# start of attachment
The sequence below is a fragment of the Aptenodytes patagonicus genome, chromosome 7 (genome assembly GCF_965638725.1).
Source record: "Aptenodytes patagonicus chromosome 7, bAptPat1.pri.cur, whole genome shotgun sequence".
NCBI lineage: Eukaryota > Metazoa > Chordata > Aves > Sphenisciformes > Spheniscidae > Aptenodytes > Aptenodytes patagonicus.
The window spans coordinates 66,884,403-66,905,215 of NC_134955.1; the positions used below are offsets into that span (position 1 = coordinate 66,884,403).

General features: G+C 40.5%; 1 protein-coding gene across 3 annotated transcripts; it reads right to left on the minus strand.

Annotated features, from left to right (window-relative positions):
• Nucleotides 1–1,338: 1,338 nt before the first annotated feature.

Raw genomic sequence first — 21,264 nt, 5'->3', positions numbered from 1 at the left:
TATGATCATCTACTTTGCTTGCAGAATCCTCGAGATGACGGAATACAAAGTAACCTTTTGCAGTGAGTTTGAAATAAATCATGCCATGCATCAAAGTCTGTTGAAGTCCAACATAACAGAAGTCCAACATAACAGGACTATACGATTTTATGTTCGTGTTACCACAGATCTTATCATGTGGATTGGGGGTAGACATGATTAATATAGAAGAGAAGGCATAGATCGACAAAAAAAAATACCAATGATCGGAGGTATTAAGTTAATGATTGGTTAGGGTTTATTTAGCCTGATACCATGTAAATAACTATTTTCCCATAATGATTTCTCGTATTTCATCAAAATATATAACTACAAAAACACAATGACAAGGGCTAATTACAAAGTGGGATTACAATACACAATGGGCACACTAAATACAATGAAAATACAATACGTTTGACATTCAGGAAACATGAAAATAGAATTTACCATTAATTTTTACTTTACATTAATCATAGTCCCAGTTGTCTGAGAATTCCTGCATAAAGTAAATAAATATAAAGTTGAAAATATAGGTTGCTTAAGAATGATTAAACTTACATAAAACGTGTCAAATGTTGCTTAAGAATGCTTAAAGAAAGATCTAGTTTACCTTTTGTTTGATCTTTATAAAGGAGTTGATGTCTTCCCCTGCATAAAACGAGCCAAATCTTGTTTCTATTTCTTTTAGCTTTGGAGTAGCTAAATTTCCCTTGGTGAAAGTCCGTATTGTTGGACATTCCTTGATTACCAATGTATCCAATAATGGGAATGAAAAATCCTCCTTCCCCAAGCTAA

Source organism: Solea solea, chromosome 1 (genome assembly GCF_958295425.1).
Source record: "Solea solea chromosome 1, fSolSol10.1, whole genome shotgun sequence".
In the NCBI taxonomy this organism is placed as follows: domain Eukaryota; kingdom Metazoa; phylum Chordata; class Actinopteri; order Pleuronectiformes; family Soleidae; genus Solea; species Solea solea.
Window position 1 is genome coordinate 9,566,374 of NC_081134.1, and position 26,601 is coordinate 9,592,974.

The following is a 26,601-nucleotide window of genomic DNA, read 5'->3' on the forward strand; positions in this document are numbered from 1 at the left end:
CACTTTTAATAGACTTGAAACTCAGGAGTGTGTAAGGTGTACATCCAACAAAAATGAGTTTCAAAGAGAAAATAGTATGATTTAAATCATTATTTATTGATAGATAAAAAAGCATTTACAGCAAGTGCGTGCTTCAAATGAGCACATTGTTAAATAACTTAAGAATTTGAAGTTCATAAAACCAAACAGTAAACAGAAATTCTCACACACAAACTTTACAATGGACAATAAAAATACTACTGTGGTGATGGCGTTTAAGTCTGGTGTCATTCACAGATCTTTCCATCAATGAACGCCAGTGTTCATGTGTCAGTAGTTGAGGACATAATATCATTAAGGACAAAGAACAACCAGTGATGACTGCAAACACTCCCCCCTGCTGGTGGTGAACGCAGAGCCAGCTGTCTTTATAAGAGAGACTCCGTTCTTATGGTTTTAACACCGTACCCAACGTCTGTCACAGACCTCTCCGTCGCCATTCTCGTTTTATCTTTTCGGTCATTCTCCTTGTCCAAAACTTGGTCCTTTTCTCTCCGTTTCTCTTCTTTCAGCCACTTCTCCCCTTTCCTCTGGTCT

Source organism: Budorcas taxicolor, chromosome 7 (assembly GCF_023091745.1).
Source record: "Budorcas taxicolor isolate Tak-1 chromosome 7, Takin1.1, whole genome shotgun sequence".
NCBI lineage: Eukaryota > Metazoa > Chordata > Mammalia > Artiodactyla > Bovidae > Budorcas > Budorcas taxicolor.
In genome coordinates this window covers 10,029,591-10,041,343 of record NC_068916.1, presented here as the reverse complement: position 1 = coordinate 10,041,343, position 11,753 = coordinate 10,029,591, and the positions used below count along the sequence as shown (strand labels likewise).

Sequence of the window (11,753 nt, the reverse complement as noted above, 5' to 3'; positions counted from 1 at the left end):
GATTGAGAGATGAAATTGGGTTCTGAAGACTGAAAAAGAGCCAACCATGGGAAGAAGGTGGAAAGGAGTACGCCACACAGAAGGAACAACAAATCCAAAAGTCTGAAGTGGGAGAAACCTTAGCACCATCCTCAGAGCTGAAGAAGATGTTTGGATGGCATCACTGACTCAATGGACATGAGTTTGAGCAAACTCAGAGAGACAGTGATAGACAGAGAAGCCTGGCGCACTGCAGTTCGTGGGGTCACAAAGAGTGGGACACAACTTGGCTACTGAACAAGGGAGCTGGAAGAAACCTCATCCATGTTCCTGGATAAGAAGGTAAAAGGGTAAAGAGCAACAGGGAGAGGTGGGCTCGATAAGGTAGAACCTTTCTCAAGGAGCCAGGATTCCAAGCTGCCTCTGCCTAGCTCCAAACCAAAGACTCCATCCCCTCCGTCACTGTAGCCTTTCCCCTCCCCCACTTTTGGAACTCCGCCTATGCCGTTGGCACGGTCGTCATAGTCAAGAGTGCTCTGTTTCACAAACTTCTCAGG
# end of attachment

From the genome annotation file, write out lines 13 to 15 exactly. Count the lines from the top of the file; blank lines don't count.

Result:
Window position 1 is genome coordinate 9,566,374 of NC_081134.1, and position 26,601 is coordinate 9,592,974.

The following is a 26,601-nucleotide window of genomic DNA, read 5'->3' on the forward strand; positions in this document are numbered from 1 at the left end:
CACTTTTAATAGACTTGAAACTCAGGAGTGTGTAAGGTGTACATCCAACAAAAATGAGTTTCAAAGAGAAAATAGTATGATTTAAATCATTATTTATTGATAGATAAAAAAGCATTTACAGCAAGTGCGTGCTTCAAATGAGCACATTGTTAAATAACTTAAGAATTTGAAGTTCATAAAACCAAACAGTAAACAGAAATTCTCACACACAAACTTTACAATGGACAATAAAAATACTACTGTGGTGATGGCGTTTAAGTCTGGTGTCATTCACAGATCTTTCCATCAATGAACGCCAGTGTTCATGTGTCAGTAGTTGAGGACATAATATCATTAAGGACAAAGAACAACCAGTGATGACTGCAAACACTCCCCCCTGCTGGTGGTGAACGCAGAGCCAGCTGTCTTTATAAGAGAGACTCCGTTCTTATGGTTTTAACACCGTACCCAACGTCTGTCACAGACCTCTCCGTCGCCATTCTCGTTTTATCTTTTCGGTCATTCTCCTTGTCCAAAACTTGGTCCTTTTCTCTCCGTTTCTCTTCTTTCAGCCACTTCTCCCCTTTCCTCTGGTCT